Rope Whipping Techniques

Updated March 21, 2017

There are several methods to prevent the ends of a rope from becoming frayed and unravelled. Some of these methods include heating nylon and polyester ropes, and whipping, which uses a thinner piece of twine or string to tie the strands at a rope's end and hold the rope end together. Several techniques can be used to whip a rope, such as the sailmaker's whipping, west country whipping and sailor's whipping.

Sailmaker's Whipping

Although it is the most durable and secure whipping technique, the sailmaker's whipping is also the most complicated and time consuming of the three commonly used whipping methods. According to Animated Knots, the sailmaker's whipping can be best applied to three-strand ropes in such a way that each frapping turn follows the twist of each rope strand. However, the sailmaker's whipping can also be used for braided or kernmantle ropes. The sailmaker's whipping is typically finished off with a stack of multiple square knots which are buried underneath the whipping. Burning the end of the rope finished with a sailmaker's whipping will provide additional protection

West Country Whipping

The west country whipping technique is the easiest of the whipping methods to learn because it is only a series of half knots on the front and back side of the rope end. However, the whipping can slowly fail as the final part of the whipping, a square knot, can work loose. Once the square knot works loose, each succeeding half knot can also become loose, eventually causing the whipping to either slide off the rope end, or allow the rope strands or braids to fray and become unwrapped.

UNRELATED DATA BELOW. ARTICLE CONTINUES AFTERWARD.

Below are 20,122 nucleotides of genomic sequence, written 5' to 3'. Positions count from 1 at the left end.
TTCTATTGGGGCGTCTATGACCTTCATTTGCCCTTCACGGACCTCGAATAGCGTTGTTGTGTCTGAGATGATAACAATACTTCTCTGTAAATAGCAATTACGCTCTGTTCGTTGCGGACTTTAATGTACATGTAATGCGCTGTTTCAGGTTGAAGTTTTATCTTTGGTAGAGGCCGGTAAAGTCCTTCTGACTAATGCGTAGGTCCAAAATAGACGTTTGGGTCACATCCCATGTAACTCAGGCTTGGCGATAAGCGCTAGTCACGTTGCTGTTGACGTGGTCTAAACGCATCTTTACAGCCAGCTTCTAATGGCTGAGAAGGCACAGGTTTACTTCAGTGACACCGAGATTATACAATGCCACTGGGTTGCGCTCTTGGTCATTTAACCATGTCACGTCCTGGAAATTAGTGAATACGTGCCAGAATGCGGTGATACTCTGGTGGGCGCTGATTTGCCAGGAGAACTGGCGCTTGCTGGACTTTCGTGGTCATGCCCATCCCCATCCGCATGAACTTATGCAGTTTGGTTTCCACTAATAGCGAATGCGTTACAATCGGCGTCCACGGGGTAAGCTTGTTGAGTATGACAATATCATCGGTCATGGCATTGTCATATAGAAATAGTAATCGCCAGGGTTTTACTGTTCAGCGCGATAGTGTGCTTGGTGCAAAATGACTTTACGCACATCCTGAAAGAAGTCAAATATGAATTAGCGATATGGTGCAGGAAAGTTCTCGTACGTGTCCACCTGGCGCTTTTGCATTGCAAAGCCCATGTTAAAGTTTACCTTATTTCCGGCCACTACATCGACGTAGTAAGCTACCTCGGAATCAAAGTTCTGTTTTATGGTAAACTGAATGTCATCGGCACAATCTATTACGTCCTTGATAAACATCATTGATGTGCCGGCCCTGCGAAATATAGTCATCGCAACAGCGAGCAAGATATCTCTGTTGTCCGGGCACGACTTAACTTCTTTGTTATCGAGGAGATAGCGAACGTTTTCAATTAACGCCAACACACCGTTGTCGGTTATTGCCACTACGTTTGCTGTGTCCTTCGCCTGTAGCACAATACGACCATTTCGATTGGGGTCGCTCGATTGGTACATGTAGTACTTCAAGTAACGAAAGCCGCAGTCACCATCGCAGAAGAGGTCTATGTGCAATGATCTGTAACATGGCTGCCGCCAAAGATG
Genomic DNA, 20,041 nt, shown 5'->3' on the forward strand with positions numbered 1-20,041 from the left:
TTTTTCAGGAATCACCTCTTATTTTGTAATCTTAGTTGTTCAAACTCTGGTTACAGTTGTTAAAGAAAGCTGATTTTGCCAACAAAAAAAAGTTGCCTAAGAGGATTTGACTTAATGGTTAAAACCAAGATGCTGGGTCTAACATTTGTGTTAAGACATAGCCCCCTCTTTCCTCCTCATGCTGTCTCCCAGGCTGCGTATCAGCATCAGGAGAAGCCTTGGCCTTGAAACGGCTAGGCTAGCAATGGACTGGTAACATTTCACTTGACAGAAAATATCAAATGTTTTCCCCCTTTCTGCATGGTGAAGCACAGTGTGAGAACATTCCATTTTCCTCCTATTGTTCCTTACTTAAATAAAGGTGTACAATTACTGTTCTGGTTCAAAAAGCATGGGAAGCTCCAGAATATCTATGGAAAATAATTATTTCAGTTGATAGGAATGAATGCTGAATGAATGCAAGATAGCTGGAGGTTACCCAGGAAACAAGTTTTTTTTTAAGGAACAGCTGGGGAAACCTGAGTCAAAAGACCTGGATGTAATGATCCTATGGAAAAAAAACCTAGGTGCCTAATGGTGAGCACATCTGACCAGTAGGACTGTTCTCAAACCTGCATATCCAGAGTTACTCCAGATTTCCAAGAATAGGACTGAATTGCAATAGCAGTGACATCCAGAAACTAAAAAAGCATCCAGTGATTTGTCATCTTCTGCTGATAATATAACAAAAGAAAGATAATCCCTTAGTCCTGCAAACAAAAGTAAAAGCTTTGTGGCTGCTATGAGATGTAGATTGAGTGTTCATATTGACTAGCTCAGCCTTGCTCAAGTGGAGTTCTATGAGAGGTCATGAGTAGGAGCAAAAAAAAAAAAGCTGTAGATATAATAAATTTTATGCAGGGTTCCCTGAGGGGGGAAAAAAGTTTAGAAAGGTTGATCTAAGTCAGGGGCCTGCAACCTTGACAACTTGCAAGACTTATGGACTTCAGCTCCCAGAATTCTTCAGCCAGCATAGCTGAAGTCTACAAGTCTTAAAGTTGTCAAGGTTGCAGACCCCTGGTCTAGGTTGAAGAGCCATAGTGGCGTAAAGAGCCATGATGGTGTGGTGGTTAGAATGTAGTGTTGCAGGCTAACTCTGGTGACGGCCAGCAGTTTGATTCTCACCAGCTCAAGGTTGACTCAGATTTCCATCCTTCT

Sailor's Whipping

According to Animated Knots, the sailor's whipping is one of the most widely known and used techniques for whipping rope ends. Variations of the sailor's whipping may use a bight of twine formed by the first half of the whipping's short end, around which the second half of the whipping can be wrapped and pulled through for the finish. Alternatively, round turns can be inserted between the twine ends, which separates the exit points for the ends of the twine, allowing easier concealment.


Nearly all ropes should be burnt in addition to being whipped; however, there are special considerations for ropes made of aramid fibres such as Kevlar. Aramid fibres should have the core of the rope trimmed shorter than the outer sheath so that when the end is heated, the sheath closes over and seals the inner core. Failing to whip the ends of a rope and relying only on melted plastic rope ends can lead to fraying and unravelling as the rope is compressed, stretched or otherwise abused.

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About the Author

David McGuffin is a writer from Asheville, N.C. and began writing professionally in 2009. He has Bachelor of Arts degrees from the University of North Carolina, Asheville and Montreat College in history and music, and a Bachelor of Science in outdoor education. McGuffin is recognized as an Undergraduate Research Scholar for publishing original research on postmodern music theory and analysis.